The first Older Americans Month in May 1963 celebrated the contributions of older adults as well as the unique challenges that they face. Special attention to older Americans inspired policy changes like Medicare, which facilitated older adults’ independence, health, and dignity.[1]

This month, we celebrate the strides made to support older Americans and acknowledge that older adults still face many barriers to active aging and wellness, including food insecurity.

In 2022, 9.1 percent of households with adults ages 65 or over experienced food insecurity, the highest level in the last 20 years.[2] Older adults often struggle to make ends meet when on a fixed income. They face additional difficulties, such as social isolation and mobility challenges. In addition, food insecurity can amplify and intensify other health conditions.[3]  Policymakers should act now to remedy these issues to ensure every older adult enjoys their golden years.  

The Supplemental Nutrition Assistance Program (SNAP) is the nation’s first line of defense against hunger, giving participants monthly benefits they can use to purchase food, but not enough older adults are enrolled in the program despite being eligible, and the lowest access rates are among older adults with the lowest incomes.[4] Additionally, even when older adults receive SNAP, they may face barriers when recertifying and lose their program enrollment  despite continuing to be eligible. This is a process known as churn. Non-White and urban households are the most likely to experience churn.[5]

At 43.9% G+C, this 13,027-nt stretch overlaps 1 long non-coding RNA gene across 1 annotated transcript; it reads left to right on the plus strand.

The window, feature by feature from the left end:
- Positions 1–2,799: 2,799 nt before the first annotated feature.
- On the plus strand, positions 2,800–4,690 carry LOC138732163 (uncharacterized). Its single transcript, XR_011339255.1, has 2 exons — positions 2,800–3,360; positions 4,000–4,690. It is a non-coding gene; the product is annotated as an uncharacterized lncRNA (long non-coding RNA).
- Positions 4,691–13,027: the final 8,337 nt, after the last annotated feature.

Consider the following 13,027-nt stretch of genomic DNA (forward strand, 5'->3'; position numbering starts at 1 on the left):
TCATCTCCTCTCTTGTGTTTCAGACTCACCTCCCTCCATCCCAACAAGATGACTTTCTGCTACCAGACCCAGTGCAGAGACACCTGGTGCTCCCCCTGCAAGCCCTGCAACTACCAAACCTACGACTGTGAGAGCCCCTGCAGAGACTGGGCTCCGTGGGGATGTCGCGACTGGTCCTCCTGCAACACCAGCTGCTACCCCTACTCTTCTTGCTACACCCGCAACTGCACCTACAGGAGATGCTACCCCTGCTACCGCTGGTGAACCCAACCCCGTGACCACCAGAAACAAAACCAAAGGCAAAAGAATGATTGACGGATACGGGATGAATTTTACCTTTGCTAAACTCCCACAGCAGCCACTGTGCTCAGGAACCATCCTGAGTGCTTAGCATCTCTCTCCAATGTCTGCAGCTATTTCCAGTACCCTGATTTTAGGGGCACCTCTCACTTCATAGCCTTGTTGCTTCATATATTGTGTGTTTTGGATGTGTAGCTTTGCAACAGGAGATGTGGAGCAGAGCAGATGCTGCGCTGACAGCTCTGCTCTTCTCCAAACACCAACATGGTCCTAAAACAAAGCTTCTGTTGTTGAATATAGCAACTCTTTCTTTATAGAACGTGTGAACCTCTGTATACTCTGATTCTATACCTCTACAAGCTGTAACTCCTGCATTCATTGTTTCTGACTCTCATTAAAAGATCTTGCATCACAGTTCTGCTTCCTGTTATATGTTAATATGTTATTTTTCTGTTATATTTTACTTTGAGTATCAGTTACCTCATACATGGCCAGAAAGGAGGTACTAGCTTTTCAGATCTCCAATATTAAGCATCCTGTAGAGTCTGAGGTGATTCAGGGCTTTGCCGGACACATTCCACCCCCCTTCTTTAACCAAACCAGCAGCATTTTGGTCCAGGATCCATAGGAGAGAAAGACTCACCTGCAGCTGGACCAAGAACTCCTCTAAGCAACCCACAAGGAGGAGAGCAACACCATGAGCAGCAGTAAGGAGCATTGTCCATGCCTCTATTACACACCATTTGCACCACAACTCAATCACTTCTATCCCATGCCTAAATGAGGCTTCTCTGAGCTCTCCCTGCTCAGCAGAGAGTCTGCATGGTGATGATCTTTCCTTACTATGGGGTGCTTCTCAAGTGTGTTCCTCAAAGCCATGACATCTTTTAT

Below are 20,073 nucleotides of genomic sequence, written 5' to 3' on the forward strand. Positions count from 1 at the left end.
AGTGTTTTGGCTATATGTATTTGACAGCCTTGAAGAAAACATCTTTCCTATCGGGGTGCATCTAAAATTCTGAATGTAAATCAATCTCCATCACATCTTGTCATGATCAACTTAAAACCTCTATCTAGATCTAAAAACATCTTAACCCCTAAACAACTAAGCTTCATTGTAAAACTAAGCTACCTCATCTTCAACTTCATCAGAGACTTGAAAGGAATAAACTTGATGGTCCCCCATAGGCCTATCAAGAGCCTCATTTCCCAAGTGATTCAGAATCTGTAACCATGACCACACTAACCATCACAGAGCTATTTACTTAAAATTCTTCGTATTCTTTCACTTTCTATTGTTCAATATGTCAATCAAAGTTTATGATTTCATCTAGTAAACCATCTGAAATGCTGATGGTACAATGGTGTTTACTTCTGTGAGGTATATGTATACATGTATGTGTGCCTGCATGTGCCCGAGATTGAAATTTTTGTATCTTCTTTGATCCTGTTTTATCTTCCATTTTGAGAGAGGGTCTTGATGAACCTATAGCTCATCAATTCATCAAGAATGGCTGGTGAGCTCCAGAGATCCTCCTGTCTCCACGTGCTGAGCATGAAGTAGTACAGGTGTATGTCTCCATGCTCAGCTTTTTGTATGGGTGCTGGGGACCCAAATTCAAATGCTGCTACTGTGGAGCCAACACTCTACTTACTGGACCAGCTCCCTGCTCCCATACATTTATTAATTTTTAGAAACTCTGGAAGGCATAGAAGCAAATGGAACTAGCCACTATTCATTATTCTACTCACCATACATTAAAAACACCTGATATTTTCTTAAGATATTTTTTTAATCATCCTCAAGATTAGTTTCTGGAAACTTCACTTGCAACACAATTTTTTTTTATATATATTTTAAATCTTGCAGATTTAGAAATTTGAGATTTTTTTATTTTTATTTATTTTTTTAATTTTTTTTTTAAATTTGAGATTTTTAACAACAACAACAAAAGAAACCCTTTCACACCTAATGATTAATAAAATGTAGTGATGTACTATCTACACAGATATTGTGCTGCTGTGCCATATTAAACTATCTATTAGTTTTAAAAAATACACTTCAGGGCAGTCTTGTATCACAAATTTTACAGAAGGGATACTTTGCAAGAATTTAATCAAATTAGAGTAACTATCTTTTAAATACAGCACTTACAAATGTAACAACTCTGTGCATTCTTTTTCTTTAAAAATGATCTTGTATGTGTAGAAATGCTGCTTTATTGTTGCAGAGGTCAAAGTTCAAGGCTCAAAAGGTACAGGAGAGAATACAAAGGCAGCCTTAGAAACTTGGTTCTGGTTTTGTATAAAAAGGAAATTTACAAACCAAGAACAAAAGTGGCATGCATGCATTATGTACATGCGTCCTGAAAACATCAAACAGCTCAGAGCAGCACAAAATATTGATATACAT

Improving access to SNAP is crucial, because SNAP is tailored to some of the greatest challenges that older adults face: 

  • SNAP empowers households to choose the foods they need. Older adults may have special dietary requirements, cultural foods, or religious needs, and because choice is key to SNAP, older adults can select the foods best suited to bolstering their health and meeting their needs. 
  • SNAP is flexible. SNAP is available at farmers’ markets, grocery stores, and convenience stores across the country. SNAP Electronic Benefit Transfer cards are used just like any other credit or debit card. SNAP continues to become more accessible: For example, the 2018 Farm Bill instituted an online ordering pilot that is particularly useful for older adults with mobility challenges. 

SNAP’s impact provides a framework for supporting older adults going forward. During the COVID-19 Public Health Emergency, Emergency Allotments bolstered benefits to the maximum available based on participants’ household sizes, which supported the agency of older adults with mobility challenges and health issues and improved older adults’ nutrition.[6]

 Policy interventions on the state and federal level that increase access to SNAP and the value of the program among older adults, such as simplifying applications, increasing benefit adequacy, and integrating SNAP enrollment into other benefit applications, will fulfill the vision of Older Americans Month: to ensure that all people, regardless of age, have the agency and independence to support themselves and to participate in their communities.  

[1] “A Proclamation on Older Americans Month, 2023,”

[2] “Food insecurity in U.S. households with older adults increased in 2022,” USDA Food and Nutrition Service (December 12, 2023),

[3] “A Primer: SNAP Supports Older Adults Struggling Against Hunger,” Food Research & Action Center (2022),

[4] Dean O et al., “Access: Who Are the Low-Income and Unenrolled? A State-Level Look,” AARP Foundation (July 2022)

[5] Heflin C et al, “Churn in the Older Adult SNAP Population,” Applied Economic Perspective in Policy 45 (May 24, 2022),


[6] Ashbrook A et al., “The Case for Making SNAP Benefits Adequate: Reflections from Interviews with Older Adults,” Food Research & Action Center (February 2022)